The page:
Someone read this story at the end of a paper in a final class today:-
In her book, “Women Strength” Sr. Joan Chittister began the last chapter,
Future of Benedictine Women, this way.
The Sufi tell a tale that may have a great deal to say about the future of
religious life. The story is about a flowing stream that ran into a desert.
This stream, the story teaches, worked itself across the country for ages
and experienced little difficulty. It ran easily around the rocks and quickly
through the mountains. No obstacle, it seemed, was too much for this
fresh and life-giving water. Then, suddenly, it arrived at a desert. Just as it
had crossed every other barrier, the stream tried to cross this one, but it
found that as fast as it ran into the sand, the waters disappeared. After
many attempts, the stream became very discouraged. It appeared that
there was no way it could continue the journey.
Then a voice came in the wind. “If you stay the way you are, you cannot
cross the sands. In fact, you will only become a quagmire. To go further,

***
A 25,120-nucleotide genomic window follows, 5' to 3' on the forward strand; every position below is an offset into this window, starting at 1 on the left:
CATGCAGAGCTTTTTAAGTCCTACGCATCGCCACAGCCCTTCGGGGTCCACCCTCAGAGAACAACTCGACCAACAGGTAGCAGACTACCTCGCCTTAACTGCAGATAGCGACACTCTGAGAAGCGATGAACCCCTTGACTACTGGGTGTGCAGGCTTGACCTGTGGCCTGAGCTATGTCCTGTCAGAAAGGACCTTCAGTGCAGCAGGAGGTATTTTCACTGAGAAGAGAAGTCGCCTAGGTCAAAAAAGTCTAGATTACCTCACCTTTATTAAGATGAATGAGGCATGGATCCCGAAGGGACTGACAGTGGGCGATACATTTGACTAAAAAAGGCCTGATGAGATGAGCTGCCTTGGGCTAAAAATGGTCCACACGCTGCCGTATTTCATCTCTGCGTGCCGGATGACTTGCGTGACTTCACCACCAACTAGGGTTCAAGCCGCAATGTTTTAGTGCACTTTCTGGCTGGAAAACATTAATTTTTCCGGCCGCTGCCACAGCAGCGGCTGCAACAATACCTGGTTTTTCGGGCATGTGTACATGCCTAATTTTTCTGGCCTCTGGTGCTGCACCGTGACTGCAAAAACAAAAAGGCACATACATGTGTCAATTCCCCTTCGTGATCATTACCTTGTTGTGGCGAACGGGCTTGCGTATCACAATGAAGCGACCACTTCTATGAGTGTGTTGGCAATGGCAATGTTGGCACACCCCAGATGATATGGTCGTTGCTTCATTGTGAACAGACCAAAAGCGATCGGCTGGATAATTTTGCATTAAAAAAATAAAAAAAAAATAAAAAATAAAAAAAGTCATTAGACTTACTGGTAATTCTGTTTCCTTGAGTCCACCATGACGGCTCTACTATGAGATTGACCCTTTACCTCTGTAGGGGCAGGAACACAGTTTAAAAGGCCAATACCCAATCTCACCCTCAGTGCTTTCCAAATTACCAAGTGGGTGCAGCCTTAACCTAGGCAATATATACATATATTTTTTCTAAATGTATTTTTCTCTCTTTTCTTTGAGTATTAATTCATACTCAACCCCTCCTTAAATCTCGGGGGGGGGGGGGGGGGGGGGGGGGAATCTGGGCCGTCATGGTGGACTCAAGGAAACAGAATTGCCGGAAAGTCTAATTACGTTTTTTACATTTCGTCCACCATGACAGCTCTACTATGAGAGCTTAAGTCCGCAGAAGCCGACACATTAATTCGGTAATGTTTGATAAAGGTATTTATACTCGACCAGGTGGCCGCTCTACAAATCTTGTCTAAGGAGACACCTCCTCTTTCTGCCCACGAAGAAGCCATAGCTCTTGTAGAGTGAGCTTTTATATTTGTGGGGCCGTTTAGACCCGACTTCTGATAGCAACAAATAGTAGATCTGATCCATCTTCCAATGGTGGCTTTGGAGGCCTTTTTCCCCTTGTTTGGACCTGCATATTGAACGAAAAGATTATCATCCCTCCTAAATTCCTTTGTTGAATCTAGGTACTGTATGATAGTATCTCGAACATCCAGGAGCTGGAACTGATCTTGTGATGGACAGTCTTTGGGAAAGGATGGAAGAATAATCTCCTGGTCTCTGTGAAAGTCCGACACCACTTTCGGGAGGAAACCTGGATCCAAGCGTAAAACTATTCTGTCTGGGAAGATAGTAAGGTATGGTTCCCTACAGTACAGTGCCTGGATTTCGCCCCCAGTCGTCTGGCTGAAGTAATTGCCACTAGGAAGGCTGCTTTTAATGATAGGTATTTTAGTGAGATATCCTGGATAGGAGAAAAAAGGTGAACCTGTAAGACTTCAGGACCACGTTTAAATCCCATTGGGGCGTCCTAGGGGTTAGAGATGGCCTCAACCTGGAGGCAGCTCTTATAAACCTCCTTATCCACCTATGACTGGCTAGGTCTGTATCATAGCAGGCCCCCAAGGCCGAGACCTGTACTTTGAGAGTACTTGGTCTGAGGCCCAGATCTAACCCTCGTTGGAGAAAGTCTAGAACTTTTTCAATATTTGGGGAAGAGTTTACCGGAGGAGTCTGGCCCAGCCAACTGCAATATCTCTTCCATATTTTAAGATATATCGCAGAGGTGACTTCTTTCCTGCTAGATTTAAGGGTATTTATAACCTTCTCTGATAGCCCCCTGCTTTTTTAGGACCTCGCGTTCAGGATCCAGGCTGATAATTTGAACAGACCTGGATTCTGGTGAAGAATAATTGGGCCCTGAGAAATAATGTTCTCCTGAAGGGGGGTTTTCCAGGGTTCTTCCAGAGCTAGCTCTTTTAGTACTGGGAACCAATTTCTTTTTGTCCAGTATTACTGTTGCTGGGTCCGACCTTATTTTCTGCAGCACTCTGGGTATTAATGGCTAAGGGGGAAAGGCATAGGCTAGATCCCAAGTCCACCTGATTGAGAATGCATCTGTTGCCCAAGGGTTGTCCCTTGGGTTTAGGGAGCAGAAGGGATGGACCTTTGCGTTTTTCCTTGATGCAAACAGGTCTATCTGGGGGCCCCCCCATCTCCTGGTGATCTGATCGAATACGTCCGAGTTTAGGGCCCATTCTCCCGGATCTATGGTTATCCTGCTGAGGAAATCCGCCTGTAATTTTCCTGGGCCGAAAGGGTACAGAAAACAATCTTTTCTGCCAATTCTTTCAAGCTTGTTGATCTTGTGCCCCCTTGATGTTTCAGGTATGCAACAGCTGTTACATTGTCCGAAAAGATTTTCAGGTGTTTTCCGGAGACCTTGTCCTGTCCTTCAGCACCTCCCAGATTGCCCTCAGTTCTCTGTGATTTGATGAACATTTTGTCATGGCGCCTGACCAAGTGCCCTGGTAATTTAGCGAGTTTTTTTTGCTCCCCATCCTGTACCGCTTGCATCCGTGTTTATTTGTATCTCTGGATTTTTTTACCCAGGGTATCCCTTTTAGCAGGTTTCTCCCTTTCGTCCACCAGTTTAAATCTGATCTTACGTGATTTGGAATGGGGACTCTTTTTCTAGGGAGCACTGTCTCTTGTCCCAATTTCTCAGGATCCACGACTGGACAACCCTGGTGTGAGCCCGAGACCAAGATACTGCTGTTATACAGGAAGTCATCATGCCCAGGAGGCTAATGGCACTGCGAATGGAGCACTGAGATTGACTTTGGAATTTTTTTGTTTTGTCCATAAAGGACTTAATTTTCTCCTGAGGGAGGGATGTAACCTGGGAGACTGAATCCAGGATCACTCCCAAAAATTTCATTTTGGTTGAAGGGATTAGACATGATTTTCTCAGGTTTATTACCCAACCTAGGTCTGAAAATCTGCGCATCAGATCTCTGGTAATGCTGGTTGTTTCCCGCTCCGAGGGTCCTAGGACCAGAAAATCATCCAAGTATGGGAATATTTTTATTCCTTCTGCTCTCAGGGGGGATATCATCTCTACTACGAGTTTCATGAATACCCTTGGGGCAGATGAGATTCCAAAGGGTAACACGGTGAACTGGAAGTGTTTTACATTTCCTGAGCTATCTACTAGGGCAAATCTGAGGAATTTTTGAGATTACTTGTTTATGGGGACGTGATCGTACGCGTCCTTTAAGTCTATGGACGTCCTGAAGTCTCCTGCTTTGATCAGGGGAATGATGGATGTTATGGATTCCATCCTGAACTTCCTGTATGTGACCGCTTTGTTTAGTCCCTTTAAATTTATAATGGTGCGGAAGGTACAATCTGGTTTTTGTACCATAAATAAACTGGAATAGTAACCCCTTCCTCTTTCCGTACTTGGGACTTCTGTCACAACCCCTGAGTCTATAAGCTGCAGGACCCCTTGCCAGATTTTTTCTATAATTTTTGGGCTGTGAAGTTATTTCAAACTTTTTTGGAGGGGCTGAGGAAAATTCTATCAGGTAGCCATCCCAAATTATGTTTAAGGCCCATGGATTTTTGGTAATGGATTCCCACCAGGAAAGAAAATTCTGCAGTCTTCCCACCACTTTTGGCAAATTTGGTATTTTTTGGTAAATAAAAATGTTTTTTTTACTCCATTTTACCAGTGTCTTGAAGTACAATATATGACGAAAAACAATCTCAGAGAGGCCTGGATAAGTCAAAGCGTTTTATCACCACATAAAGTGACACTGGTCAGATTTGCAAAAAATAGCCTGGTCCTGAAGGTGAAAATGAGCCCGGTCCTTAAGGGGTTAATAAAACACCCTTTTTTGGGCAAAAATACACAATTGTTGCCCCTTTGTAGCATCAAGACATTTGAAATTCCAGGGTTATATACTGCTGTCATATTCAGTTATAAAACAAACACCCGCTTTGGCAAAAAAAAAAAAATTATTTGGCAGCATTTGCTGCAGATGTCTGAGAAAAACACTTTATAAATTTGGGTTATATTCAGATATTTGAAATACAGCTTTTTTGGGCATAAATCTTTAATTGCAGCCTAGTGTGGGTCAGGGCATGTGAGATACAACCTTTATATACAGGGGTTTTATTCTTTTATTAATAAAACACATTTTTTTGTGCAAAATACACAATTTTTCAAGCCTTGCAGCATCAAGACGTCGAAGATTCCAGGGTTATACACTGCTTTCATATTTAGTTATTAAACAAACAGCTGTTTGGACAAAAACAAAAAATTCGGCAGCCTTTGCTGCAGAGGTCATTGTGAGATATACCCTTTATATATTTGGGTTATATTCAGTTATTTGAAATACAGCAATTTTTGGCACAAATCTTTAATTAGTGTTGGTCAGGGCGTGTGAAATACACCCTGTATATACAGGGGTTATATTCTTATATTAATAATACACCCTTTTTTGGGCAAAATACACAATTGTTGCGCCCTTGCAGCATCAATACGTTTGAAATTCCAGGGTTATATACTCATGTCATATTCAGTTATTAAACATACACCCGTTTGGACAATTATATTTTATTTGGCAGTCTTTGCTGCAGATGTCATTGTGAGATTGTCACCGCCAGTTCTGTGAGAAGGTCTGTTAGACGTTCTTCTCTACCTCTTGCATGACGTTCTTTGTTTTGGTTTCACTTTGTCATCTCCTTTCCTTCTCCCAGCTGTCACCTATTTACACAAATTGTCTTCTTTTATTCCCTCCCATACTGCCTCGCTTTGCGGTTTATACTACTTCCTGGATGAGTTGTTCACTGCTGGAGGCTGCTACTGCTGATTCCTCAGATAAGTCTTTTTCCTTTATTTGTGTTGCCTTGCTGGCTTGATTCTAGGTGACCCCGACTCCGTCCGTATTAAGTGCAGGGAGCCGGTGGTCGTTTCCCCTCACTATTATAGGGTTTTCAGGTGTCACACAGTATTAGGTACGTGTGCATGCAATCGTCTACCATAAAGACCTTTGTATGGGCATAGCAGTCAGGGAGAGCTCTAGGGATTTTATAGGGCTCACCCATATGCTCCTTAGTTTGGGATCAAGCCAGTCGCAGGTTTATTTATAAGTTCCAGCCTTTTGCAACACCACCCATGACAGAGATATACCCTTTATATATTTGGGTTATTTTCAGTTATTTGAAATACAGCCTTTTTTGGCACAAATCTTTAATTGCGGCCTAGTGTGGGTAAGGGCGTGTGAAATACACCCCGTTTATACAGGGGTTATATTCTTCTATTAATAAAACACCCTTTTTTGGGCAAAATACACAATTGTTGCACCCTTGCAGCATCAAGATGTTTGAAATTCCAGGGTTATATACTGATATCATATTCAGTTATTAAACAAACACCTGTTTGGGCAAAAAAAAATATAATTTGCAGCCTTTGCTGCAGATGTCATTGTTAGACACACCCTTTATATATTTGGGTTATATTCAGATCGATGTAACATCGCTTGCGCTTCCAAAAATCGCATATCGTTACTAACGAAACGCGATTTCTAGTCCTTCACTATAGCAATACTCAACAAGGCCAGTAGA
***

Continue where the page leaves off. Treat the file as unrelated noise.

you will have to lose yourself.”
“But if I lose myself,” the stream cried, “everything I have ever been will be
“Oh, on the contrary,” said the voice. “If you lose yourself, you will
become more of what you were meant to be than you ever dreamed.”
So the stream surrendered itself to the hot, drying sun. And the clouds
into which it was formed were carried by the raging wind for many miles.
And once it crossed the desert, the stream poured down from the skies,
fresh and clean, and full of the energy that comes from storms.
Anacreon: PMG 358 William S. Annis Aoidoi.org∗ October 2010 This poem comes to us via Athenaeus (13 599C), who claims that the poem is abo...
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